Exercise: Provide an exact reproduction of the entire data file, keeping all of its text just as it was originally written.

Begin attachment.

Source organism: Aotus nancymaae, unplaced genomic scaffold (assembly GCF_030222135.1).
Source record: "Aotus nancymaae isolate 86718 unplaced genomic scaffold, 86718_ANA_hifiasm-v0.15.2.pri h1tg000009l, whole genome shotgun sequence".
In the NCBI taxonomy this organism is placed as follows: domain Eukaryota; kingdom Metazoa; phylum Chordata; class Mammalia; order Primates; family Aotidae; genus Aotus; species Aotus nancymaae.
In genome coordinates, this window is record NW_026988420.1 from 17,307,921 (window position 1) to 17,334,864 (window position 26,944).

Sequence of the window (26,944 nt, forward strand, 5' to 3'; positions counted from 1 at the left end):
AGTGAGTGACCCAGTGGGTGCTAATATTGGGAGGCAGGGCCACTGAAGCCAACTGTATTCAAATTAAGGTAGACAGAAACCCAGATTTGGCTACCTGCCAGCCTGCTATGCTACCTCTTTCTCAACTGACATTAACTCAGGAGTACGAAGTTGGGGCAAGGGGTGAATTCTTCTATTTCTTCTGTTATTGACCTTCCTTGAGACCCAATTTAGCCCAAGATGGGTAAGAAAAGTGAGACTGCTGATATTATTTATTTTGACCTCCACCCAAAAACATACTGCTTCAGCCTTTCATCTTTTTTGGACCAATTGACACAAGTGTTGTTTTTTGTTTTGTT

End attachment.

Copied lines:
Source organism: Aotus nancymaae, unplaced genomic scaffold (assembly GCF_030222135.1).
Source record: "Aotus nancymaae isolate 86718 unplaced genomic scaffold, 86718_ANA_hifiasm-v0.15.2.pri h1tg000009l, whole genome shotgun sequence".
In the NCBI taxonomy this organism is placed as follows: domain Eukaryota; kingdom Metazoa; phylum Chordata; class Mammalia; order Primates; family Aotidae; genus Aotus; species Aotus nancymaae.
In genome coordinates, this window is record NW_026988420.1 from 17,307,921 (window position 1) to 17,334,864 (window position 26,944).

Sequence of the window (26,944 nt, forward strand, 5' to 3'; positions counted from 1 at the left end):
AGTGAGTGACCCAGTGGGTGCTAATATTGGGAGGCAGGGCCACTGAAGCCAACTGTATTCAAATTAAGGTAGACAGAAACCCAGATTTGGCTACCTGCCAGCCTGCTATGCTACCTCTTTCTCAACTGACATTAACTCAGGAGTACGAAGTTGGGGCAAGGGGTGAATTCTTCTATTTCTTCTGTTATTGACCTTCCTTGAGACCCAATTTAGCCCAAGATGGGTAAGAAAAGTGAGACTGCTGATATTATTTATTTTGACCTCCACCCAAAAACATACTGCTTCAGCCTTTCATCTTTTTTGGACCAATTGACACAAGTGTTGTTTTTTGTTTTGTT